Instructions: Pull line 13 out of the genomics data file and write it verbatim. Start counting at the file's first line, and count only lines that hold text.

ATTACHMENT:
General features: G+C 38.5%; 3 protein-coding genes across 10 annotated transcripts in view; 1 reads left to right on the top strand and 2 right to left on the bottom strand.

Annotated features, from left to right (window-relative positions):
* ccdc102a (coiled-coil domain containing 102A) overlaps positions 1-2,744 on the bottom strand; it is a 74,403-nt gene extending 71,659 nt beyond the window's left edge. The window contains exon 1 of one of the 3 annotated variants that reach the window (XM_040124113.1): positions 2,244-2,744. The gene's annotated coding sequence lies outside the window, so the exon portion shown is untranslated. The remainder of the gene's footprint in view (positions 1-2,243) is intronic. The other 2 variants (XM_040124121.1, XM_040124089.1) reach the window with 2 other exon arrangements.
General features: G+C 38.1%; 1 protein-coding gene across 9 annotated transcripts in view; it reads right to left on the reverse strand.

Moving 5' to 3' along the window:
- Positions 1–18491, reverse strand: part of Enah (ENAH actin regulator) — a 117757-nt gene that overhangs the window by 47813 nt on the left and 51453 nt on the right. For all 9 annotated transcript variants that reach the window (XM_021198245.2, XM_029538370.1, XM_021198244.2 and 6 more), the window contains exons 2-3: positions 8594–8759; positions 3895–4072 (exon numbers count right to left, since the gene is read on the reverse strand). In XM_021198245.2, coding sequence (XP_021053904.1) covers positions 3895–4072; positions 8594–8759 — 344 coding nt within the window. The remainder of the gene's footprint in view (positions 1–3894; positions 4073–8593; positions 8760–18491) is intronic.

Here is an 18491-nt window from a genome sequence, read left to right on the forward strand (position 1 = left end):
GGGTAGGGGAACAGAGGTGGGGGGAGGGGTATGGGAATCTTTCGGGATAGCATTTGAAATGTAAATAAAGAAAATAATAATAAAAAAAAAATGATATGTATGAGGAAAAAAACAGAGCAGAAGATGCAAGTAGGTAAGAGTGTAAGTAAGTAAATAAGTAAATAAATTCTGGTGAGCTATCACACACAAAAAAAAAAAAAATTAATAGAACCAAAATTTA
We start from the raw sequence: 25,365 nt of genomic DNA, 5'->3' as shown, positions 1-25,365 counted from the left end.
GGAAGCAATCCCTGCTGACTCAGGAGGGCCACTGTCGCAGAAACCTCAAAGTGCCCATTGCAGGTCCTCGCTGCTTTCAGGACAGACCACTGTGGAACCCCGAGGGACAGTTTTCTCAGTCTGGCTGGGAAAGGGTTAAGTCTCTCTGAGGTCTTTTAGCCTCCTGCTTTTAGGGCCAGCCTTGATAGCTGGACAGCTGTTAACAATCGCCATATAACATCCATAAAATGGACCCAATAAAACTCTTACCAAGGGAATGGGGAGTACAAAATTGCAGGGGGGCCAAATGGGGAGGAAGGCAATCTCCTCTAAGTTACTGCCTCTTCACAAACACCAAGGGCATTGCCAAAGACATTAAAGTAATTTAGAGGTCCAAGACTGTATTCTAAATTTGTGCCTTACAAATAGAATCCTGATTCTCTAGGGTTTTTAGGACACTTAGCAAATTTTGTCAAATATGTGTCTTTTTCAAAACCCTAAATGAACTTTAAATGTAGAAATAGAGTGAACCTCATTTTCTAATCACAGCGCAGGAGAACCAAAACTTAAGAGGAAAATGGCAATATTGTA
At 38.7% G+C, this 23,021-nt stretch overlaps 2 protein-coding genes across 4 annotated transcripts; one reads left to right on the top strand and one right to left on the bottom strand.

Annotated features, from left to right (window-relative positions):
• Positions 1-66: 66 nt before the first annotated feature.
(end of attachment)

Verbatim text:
• Positions 1-66: 66 nt before the first annotated feature.